Tag: Supertrends

Supertrends in 2021 – breakthroughs, moving trends, and trends to keep an eye on

In 2021, a 50-year-old challenge – the protein folding problem – was solved by AI, starch was produced synthetically from air, the world’s first 3D-printed steel bridge opened in Amsterdam, and one in four people in the US used cannabis. 

These are some of the many predictions on the Supertrends timeline of the future that were fulfilled this year, while some others were not. In the following, we will look at the breakthroughs, the trends that moved faster than expected, the trends being pushed backward, and the trends you should keep an eye on as 2021 draws to a close. 

The breakthroughs in 2021

AI continues to show its immense power by solving the “protein folding problem”  

In 1972, US biochemist Christian Anfinsen predicted during his Nobel Prize acceptance speech that it would be possible to determine a protein’s 3D structure based on its one-dimensional amino acid sequence. This is the famous “protein folding problem” that has challenged scientists for the past 50 years. Until the beginning of this decade, humanity had collectively discovered the three-dimensional structure of 180,000 proteins. Now, an artificial intelligence tool called AlphaFold has predicted more than 350,000 additional protein structures, and it may be able to predict more than 100 million more within months. 

3D printing applied to construction and healthcare

A 3D-printed metal bridge being installed in central Amsterdam (Image credit: Merlin Moritz)

The practical applications of 3D printing expanded to architecture and healthcare in 2021. This year, the world’s first 3D-printed steel bridge was opened to the public in Amsterdam, the first commercial 3D-printed house went on sale in the US, and the first 3D-printed school opened in Africa. In healthcare, a three-dimensional biomaterial scaffold was shown to reverse arthritis in mice, and 3D-printed vascularized human organ tissue survived for 30 days in a lab. 

Sustainability became a trend across industries 

With the US rejoining the Paris Climate Agreement and China launching its national carbon emission trading scheme, sustainability became an important trend across industries in 2021. One example is the fast development of sustainable agriculture. After the debut of cultured beef, pork, chicken, and fish, this year saw the arrival of cell-cultured caviar, as well as chocolate developed in the lab, along with the first underground urban farm. 

Supertrends experts from Future Fields developing cultured meat

Trends that accelerated

Sometimes the speed of innovation exceeds our expectations. For some trends, faster-than-expected development brought certain milestones forward into the year 2021.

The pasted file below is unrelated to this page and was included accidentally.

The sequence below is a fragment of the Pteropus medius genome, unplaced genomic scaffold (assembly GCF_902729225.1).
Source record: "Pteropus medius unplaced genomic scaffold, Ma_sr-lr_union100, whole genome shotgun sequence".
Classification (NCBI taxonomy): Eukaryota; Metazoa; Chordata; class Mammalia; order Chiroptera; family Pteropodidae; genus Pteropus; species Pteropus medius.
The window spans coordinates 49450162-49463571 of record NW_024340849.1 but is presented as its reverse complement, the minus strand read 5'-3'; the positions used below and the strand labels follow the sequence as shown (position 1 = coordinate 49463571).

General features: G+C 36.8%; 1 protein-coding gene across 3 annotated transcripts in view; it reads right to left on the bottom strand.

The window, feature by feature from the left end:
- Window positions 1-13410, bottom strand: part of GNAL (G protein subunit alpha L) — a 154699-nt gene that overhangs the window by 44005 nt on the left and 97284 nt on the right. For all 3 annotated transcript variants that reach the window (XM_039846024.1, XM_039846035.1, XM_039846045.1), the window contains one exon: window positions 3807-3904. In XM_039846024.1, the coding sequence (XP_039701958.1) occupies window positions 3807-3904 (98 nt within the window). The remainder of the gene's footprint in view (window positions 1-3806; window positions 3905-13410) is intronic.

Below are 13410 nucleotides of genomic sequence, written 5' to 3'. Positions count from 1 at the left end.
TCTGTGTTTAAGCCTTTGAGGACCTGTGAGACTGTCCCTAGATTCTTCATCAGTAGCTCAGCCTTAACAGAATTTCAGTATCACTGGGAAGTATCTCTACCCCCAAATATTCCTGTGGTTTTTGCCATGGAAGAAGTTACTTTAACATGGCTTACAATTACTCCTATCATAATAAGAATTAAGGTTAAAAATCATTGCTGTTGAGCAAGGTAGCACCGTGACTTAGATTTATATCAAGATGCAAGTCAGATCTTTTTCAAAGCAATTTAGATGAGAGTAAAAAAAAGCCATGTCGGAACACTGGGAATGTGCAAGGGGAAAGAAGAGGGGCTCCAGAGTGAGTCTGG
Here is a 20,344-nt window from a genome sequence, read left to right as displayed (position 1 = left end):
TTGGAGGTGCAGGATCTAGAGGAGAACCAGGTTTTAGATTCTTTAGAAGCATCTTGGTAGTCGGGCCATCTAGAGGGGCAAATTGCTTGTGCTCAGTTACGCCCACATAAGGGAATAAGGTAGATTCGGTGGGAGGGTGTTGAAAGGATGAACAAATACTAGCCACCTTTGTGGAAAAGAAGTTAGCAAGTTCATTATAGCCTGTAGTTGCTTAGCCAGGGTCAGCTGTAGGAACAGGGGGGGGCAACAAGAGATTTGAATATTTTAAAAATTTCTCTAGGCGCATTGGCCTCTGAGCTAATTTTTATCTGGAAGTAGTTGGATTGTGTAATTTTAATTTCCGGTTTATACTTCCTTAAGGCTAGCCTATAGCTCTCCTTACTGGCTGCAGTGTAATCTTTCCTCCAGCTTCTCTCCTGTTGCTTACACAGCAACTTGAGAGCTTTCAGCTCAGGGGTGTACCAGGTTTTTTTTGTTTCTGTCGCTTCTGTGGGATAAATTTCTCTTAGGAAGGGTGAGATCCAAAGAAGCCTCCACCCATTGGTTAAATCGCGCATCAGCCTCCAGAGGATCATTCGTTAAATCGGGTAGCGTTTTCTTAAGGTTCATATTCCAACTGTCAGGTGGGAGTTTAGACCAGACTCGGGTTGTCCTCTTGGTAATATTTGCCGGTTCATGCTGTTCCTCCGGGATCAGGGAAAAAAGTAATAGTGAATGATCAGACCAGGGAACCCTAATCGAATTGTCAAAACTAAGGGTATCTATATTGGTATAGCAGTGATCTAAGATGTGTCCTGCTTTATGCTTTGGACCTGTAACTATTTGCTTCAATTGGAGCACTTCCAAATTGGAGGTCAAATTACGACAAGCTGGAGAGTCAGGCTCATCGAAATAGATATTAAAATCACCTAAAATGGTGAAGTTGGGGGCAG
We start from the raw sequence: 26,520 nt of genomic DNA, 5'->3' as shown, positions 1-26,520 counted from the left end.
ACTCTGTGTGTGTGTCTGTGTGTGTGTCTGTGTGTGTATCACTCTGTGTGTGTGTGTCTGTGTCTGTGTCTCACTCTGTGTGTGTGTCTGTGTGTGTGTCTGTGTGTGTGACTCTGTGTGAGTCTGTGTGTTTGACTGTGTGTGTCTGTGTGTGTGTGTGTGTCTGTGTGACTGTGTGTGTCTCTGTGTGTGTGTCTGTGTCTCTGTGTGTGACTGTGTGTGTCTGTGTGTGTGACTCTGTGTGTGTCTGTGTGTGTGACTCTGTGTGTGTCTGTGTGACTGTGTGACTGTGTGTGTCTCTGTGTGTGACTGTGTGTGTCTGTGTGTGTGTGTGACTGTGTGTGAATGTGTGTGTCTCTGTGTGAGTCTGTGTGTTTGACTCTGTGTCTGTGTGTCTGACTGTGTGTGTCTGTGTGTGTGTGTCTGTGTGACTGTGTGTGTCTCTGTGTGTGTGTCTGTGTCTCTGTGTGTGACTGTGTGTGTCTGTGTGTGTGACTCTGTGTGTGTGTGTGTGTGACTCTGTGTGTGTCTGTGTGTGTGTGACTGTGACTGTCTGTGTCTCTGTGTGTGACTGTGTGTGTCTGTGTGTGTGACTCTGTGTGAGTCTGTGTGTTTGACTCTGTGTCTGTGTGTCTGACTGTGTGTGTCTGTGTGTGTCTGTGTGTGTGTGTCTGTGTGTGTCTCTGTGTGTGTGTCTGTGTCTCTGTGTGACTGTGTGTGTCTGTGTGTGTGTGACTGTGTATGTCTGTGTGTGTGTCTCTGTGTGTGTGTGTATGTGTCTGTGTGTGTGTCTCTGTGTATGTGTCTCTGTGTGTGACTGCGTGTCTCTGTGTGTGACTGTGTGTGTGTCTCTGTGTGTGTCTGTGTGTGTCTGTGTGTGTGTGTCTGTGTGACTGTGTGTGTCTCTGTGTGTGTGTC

On 6 October 2021, the World Health Organization (WHO) approved the first malaria vaccine. Researchers have been working on a malaria vaccine for more than 30 years. The crowdsourced consensus on Supertrends was that a vaccine would not be approved before 2025. Based on positive (though less successful than hoped for) trial results, the protein-based malaria vaccine Mosquirix was approved for broad use in children by the WHO, marking an important step forward in the fight against one of the world’s most dangerous remaining infectious diseases. 

In November 2021, IBM announced the launch of a 127-qubit quantum computer. This set a new record in quantum computing, bringing the industry a step closer to developing devices capable of outrunning classical computers in performing specific tasks. “A quantum computer with over 100 qubits” was originally predicted on Supertrends timeline to happen in 2022. 

Also in November, the first zero-emissions container ship completed its maiden voyage in Norway. Although the ship only embarked on a short sail along the Oslo fjord, the journey nevertheless marked a new trend in sustainability that came to fruition sooner than predicted. 

Yara Birkeland, the world’s first zero emission container ship (Image credits: Knut Brevik Andersen, Wilhelmsen Ship Service)

Trends that lagged behind expectations

For reasons related to regulation, technology, and sometimes as part of the domino effect of the COVID pandemic, some trends that had been expected to manifest themselves in 2021 were delayed. 

Wall Street’s hopes for launching a bitcoin exchange-traded fund (ETF) were quashed again by the US Securities and Exchange Commission (SEC). Despite Bitcoin’s new highs, the SEC rejected an application by US investment firm VanEck for a BTC ETF. Some experts think that this milestone could be postponed for years. 

As sales of electric vehicles (EV) boomed, the development of autonomous vehicles (AV) remained stagnant in 2021. iQ-cruise, an intelligent, fuel-efficient cruise control system for trucks developed as a precursor to fully autonomous mobility, remained a pilot program this year despite predictions of its commercialization. Perhaps Apple’s push into the EV and AV field will accelerate the development? 

Another milestone was delayed as a direct consequence of the COVID pandemic. In 2020, Sunflower Labs launched the world’s first fully autonomous residential security system that combines sensors, drones, and AI. The company was all set up to deliver their autonomous security system to customers before the COVID outbreak abruptly changed the status of the home security market and led Sunflower Labs to focus on new business applications. 

The “Bee” – a security drone designed by Sunflower Labs (Image credit: Sunflower Labs)

Benchmarks that may or may not be reached in December

The world is changing faster than ever. Although Supertrends strives to bring you news about the most impactful and disruptive innovations, no single company can cover every new technology and new trend. Therefore, we invite you to join us in predicting new trends and spotting their development. 

Help us to keep an eye on the following milestones that could still be achieved in 2021!